Young converts naturally believe that God counts the hairs of their heads, but they can soon grow to become philosophical, and skeptical, and think God can take care of The Seven Stars, but not of their little things. “When were you converted, brother?” “Ten years ago?” “Well, are you saved now?” “You hope so!” Chronic doubt; don’t you see?

It is absolutely essential, when we are converted, to take the examples given us in the Bible and be in the apostolic succession. I believe in the apostolic succession—believing as the apostles believed, praying as they prayed, and acting as they acted. If you want to follow the example of the apostles, then settle it now that God’s Word requires you to go on to a personal Pentecost.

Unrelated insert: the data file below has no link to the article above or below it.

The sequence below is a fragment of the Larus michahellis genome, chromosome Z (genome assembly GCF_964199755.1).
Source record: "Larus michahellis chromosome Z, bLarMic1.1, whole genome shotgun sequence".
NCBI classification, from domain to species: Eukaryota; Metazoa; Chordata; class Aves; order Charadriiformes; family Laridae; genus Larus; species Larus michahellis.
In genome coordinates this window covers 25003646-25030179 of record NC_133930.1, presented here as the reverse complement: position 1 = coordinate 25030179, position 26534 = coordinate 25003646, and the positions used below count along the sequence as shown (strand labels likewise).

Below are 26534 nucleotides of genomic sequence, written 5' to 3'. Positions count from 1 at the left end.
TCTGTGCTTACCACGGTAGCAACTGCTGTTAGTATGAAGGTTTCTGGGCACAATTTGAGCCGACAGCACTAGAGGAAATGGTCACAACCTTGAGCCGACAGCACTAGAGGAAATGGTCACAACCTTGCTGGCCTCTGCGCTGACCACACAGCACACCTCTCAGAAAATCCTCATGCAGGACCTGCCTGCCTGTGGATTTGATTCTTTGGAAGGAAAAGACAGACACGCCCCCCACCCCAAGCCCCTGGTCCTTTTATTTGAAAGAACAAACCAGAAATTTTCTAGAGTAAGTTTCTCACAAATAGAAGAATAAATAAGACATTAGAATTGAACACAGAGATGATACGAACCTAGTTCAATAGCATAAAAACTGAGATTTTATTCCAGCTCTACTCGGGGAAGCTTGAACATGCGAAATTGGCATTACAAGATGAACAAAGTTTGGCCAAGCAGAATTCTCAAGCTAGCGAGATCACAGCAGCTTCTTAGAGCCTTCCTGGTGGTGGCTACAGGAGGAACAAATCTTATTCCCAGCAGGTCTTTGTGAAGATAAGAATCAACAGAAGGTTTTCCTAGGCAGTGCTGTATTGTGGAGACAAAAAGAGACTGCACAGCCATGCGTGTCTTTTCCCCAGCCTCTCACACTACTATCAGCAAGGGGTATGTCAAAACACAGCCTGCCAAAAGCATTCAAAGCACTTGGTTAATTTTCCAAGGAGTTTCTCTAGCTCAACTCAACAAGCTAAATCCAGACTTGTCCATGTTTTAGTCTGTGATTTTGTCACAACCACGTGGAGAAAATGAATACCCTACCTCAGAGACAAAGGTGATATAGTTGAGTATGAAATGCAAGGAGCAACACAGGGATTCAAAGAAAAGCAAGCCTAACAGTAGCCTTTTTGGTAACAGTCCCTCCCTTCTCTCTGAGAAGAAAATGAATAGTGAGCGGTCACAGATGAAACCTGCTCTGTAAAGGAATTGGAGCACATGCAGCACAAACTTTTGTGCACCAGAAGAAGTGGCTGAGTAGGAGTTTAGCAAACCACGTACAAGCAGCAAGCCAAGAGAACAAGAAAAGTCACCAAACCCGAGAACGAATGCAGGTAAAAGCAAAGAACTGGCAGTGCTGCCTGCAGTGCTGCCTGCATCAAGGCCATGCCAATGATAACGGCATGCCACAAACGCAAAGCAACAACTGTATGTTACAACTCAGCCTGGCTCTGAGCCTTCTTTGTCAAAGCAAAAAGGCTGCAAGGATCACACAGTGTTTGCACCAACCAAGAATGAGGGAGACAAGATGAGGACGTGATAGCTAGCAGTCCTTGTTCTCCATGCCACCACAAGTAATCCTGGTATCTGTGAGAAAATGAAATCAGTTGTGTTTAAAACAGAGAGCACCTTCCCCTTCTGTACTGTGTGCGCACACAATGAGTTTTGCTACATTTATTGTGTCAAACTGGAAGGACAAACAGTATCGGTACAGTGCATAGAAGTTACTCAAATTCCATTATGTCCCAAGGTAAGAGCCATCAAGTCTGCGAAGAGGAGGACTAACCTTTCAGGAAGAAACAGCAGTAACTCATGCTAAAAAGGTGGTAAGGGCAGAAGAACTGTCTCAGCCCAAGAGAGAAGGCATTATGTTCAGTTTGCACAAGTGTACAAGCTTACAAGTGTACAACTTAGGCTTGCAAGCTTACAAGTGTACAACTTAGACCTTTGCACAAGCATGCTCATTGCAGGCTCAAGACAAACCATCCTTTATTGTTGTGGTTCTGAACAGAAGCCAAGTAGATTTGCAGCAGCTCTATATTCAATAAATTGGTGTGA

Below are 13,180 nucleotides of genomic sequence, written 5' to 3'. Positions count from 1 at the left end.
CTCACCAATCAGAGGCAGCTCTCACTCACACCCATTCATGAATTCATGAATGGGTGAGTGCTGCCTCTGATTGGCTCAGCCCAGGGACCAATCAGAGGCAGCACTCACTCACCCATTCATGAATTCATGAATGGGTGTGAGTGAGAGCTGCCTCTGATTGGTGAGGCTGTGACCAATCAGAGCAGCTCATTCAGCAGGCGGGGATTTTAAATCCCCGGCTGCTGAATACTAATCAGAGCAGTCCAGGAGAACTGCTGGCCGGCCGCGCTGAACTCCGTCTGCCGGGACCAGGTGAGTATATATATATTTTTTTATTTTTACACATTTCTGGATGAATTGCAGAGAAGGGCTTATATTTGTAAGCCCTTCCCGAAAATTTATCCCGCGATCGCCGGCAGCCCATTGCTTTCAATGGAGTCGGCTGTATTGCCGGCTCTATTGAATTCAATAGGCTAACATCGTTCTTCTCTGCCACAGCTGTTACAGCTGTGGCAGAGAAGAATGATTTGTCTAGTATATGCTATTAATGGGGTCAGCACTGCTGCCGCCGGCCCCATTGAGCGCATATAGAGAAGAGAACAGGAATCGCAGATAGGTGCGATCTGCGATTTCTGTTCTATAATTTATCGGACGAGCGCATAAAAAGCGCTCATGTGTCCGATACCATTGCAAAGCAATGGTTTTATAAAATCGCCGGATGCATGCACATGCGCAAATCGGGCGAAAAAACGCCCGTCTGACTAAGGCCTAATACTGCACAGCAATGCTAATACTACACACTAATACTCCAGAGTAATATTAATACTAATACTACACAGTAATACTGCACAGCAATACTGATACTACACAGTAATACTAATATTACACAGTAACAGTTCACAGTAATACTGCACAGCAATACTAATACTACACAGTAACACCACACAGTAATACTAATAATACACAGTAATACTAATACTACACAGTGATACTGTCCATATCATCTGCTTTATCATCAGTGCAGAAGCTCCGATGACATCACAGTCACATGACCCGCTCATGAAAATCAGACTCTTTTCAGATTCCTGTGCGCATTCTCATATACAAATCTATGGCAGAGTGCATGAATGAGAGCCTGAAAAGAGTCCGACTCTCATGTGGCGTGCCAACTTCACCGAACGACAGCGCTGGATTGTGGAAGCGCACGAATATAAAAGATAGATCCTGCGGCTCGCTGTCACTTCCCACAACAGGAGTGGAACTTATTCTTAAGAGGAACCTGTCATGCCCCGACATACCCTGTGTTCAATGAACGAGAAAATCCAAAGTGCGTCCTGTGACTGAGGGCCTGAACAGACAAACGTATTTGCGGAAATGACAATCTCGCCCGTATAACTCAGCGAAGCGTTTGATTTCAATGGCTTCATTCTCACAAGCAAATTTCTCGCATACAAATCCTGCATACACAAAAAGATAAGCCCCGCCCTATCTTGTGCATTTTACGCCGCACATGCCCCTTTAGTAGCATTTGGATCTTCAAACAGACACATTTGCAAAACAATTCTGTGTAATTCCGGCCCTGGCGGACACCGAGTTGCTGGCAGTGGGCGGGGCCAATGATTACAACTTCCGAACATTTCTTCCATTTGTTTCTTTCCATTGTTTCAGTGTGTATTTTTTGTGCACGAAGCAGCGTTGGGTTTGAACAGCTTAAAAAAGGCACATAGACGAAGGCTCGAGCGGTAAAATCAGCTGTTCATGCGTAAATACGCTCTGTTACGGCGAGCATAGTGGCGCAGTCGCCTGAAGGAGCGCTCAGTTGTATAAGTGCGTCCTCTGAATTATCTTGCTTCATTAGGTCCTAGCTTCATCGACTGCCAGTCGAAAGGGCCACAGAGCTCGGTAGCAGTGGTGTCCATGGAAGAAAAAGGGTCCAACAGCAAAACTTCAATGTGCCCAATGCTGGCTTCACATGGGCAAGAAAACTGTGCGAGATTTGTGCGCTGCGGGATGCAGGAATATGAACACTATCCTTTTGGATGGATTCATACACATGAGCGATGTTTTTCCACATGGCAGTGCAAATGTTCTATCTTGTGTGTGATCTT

The next outpouring of the Holy Ghost you will find described in the tenth chapter of Acts. It was upon Romans—Cornelius and his household. Some people try to make out that Cornelius had never been converted. But if he was not converted, please show me the man who is. He was a “devout man”; that is equivalent to saying that he had religion. He “feared God”; that is the same as declaring that he loved God. “They that feared the Lord spake often one to another.”* (Malachi 3:16) He “gave much alms.” This does not prove him to be a converted man, but naturally accompanies true religion. He “prayed to God always.” Will you show me a man here in Philadelphia who has all these and yet is not converted? But that is not all. He had a vision and an angel visited him; and then Peter says plainly that Cornelius was “accepted with [God].” Peter also goes on to say, “The word which God sent unto the children of Israel, preaching peace by Jesus Christ… That word, I say, ye know.”* (Acts 10:36-37) Peter declared that Cornelius knew the word of peace in Jesus Christ. I wish that before I received the “second blessing” I had come up to all that. It is sad, but it is comical to see how people will go right over the statements of the Holy Ghost and say that this man was a heathen.